An assistant attorney general in Alaska has been removed from legal cases while an investigation is carried out into allegations that he authored racist, anti-Semitic and anti-LGBTQ tweets.
Matthias Cicotte, an assistant attorney general in Alaska’s Department of Law, was investigated by The Guardian after anti-fascist researchers claimed to have found evidence of him operating a Twitter account in support of the Deseret nationalists, an extremist group that seeks an independent Mormon nation in Utah.
Tweets alleged to have been authored by Cicotte under the handle @JReubenCIark included attacks on Black Lives Matter protesters, antipathy towards Jewish people, and racist remarks towards Mexicans and Native Americans, as well as attacks on LGBTQ people and trans youth.
Responding to news of a Drag Time Story Hour event in California in 2017, Cicotte allegedly wrote: “This demon should be burned to death and everyone responsible for that library event should be in prison.”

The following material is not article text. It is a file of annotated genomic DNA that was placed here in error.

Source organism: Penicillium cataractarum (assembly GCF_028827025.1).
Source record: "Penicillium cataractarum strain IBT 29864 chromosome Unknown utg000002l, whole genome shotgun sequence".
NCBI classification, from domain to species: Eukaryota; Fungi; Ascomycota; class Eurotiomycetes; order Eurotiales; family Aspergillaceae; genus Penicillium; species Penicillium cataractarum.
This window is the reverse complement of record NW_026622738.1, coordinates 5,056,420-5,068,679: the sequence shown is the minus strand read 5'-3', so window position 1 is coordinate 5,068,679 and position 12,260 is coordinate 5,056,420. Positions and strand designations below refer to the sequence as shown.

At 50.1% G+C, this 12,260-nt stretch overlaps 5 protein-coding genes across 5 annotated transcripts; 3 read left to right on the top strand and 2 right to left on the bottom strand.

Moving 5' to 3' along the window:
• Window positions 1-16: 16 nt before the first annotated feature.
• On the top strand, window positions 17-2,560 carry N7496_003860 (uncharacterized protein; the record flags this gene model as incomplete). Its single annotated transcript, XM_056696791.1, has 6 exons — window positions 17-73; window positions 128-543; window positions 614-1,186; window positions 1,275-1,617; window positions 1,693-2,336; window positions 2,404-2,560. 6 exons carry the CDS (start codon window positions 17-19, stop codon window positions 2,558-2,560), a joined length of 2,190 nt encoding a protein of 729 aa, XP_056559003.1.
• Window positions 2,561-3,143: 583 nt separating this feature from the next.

In 2019, he allegedly called parents supporting their transgender children “child abuse” and said those who support transgender youth should “go to jail.”
Those who “perform or abet sex change operations on kids get the death penalty,” he allegedly added.
Other since-deleted tweets allegedly authored by Cicotte included calling accusations of racism “a tool to control people on the right,” labelling the Black Lives Matter movement a “criminal enterprise,” and calling the 1964 Civil Rights Act “a Disaster for the Human Race.”
“Is it ‘white supremacy’ to note that some racial groups have higher IQs than others based on IQ tests?” another tweet read. “I believe that and I am only a Deseret supremacist.”
Anti-fascist researchers accused Cicotte of running the account by matching details from his life to those shared by the @JReubenCIark account, including the length of his marriage, the car he drives, and photographs showing details identical to those in Cicotte’s home.
Alaska’s deputy attorney general, Cori Mills, issued a statement to The Guardian saying the state’s Department of Law “takes the allegations raised here seriously, and we uphold the dignity and respect of all individuals and ask that all of our employees do the same.”
“Having just learned about this late last week, we are gathering information and conducting a review,” Mills added. “Since this involves personnel issues, we are very limited in our ability to comment further.”
Speaking to Anchorage Daily News, a spokesperson at the Department of Law said that Cicotte “has been removed from his caseload and his status with the department is subject to change at any time as the investigation continues.”
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